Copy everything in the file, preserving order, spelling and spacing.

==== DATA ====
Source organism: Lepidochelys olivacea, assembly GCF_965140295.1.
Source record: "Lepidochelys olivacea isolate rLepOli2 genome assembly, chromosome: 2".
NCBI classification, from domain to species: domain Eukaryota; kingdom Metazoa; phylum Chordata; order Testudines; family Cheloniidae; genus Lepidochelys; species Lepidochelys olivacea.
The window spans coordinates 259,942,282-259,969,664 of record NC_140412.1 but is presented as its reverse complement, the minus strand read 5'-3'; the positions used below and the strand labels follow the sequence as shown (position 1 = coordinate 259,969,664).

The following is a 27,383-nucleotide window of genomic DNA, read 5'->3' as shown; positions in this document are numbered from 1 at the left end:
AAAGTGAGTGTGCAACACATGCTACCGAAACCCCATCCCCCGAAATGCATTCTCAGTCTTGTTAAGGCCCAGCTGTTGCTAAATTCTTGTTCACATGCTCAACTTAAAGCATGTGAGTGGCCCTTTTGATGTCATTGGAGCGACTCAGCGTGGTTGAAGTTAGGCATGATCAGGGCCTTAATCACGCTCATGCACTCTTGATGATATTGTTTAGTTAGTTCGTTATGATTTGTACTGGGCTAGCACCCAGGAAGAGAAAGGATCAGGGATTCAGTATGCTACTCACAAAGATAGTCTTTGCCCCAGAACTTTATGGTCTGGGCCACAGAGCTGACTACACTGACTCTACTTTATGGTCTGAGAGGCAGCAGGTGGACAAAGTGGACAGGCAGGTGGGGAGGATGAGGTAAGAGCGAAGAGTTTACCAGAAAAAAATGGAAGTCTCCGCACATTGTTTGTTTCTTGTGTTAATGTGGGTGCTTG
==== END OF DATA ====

Source organism: Lepidochelys olivacea, assembly GCF_965140295.1.
Source record: "Lepidochelys olivacea isolate rLepOli2 genome assembly, chromosome: 2".
NCBI classification, from domain to species: domain Eukaryota; kingdom Metazoa; phylum Chordata; order Testudines; family Cheloniidae; genus Lepidochelys; species Lepidochelys olivacea.
The window spans coordinates 259,942,282-259,969,664 of record NC_140412.1 but is presented as its reverse complement, the minus strand read 5'-3'; the positions used below and the strand labels follow the sequence as shown (position 1 = coordinate 259,969,664).

The following is a 27,383-nucleotide window of genomic DNA, read 5'->3' as shown; positions in this document are numbered from 1 at the left end:
AAAGTGAGTGTGCAACACATGCTACCGAAACCCCATCCCCCGAAATGCATTCTCAGTCTTGTTAAGGCCCAGCTGTTGCTAAATTCTTGTTCACATGCTCAACTTAAAGCATGTGAGTGGCCCTTTTGATGTCATTGGAGCGACTCAGCGTGGTTGAAGTTAGGCATGATCAGGGCCTTAATCACGCTCATGCACTCTTGATGATATTGTTTAGTTAGTTCGTTATGATTTGTACTGGGCTAGCACCCAGGAAGAGAAAGGATCAGGGATTCAGTATGCTACTCACAAAGATAGTCTTTGCCCCAGAACTTTATGGTCTGGGCCACAGAGCTGACTACACTGACTCTACTTTATGGTCTGAGAGGCAGCAGGTGGACAAAGTGGACAGGCAGGTGGGGAGGATGAGGTAAGAGCGAAGAGTTTACCAGAAAAAAATGGAAGTCTCCGCACATTGTTTGTTTCTTGTGTTAATGTGGGTGCTTG